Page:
Document Information


Part I Introduction

1.  Overview

2.  Using the Tutorial Examples

Part II The Web Tier

3.  Getting Started with Web Applications

4.  Java Servlet Technology

5.  JavaServer Pages Technology

6.  JavaServer Pages Documents

7.  JavaServer Pages Standard Tag Library

8.  Custom Tags in JSP Pages

9.  Scripting in JSP Pages

10.  JavaServer Faces Technology

11.  Using JavaServer Faces Technology in JSP Pages

12.  Developing with JavaServer Faces Technology

13.  Creating Custom UI Components

14.  Configuring JavaServer Faces Applications

Application Configuration Resource File

Configuring Beans

Using the managed-bean Element

Initializing Properties Using the managed-property Element

Referencing a Java Enum Type

Referencing an Initialization Parameter

Initializing Map Properties

Initializing Array and List Properties

Initializing Managed Bean Properties

Initializing Maps and Lists

Registering Custom Error Messages

Registering Custom Localized Static Text

Registering a Custom Validator

Registering a Custom Converter

Configuring Navigation Rules

Registering a Custom Renderer with a Render Kit

Basic Requirements of a JavaServer Faces Application

Configuring an Application with a Deployment Descriptor

Identifying the Servlet for Life Cycle Processing

Specifying a Path to an Application Configuration Resource File

Specifying Where State Is Saved

Encrypting Client State

Restricting Access to JavaServer Faces Components

Turning On Validation of XML Files

Verifying Custom Objects

Including the Required JAR Files

Including the Classes, Pages, and Other Resources

15.  Internationalizing and Localizing Web Applications

Part III Web Services

16.  Building Web Services with JAX-WS

17.  Binding between XML Schema and Java Classes

18.  Streaming API for XML

19.  SOAP with Attachments API for Java

Part IV Enterprise Beans

20.  Enterprise Beans

21.  Getting Started with Enterprise Beans

22.  Session Bean Examples

23.  A Message-Driven Bean Example

Part V Persistence

24.  Introduction to the Java Persistence API

25.  Persistence in the Web Tier

26.  Persistence in the EJB Tier

27.  The Java Persistence Query Language

Part VI Services

28.  Introduction to Security in the Java EE Platform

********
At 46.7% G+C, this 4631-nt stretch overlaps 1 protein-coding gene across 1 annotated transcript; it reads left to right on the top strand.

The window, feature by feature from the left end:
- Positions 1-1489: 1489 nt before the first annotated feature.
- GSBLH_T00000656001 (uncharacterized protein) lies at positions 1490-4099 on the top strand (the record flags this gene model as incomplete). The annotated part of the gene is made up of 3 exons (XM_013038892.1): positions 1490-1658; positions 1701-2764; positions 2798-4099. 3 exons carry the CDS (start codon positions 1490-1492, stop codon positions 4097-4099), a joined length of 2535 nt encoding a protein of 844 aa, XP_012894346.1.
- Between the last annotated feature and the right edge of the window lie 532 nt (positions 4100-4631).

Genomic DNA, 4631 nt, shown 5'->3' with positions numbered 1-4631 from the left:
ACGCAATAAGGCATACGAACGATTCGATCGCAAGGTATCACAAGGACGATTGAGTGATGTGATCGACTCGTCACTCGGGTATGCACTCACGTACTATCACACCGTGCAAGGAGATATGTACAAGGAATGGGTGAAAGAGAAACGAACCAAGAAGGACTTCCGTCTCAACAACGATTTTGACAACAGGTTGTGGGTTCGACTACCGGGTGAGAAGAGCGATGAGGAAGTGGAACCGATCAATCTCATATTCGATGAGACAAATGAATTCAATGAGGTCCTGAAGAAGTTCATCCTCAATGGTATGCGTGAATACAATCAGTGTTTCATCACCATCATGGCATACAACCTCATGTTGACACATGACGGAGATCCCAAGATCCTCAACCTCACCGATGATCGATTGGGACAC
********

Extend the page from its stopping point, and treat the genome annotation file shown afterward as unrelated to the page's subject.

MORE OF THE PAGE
29.  Securing Java EE Applications

30.  Securing Web Applications

31.  The Java Message Service API

32.  Java EE Examples Using the JMS API

33.  Transactions

34.  Resource Connections

35.  Connector Architecture

Part VII Case Studies

36.  The Coffee Break Application

37.  The Duke's Bank Application

Part VIII Appendixes

A.  Java Encoding Schemes

B.  About the Authors



Registering a Custom Component

In addition to registering custom renderers (as explained in the preceding section), you also must register the custom components that are usually associated with the custom renderers.

Here is the component element from the application configuration resource file that registers AreaComponent:


The component-type element indicates the name under which the component should be registered. Other objects referring to this component use this name. For example, the component-type element in the configuration for AreaComponent defines a value of DemoArea, which matches the value returned by the AreaTag class’s getComponentType method.

The component-class element indicates the fully qualified class name of the component. The property elements specify the component properties and their types.

If the custom component can include facets, you can configure the facets in the component configuration using facet elements, which are allowed after the component-class elements. See Registering a Custom Renderer with a Render Kit for further details on configuring facets.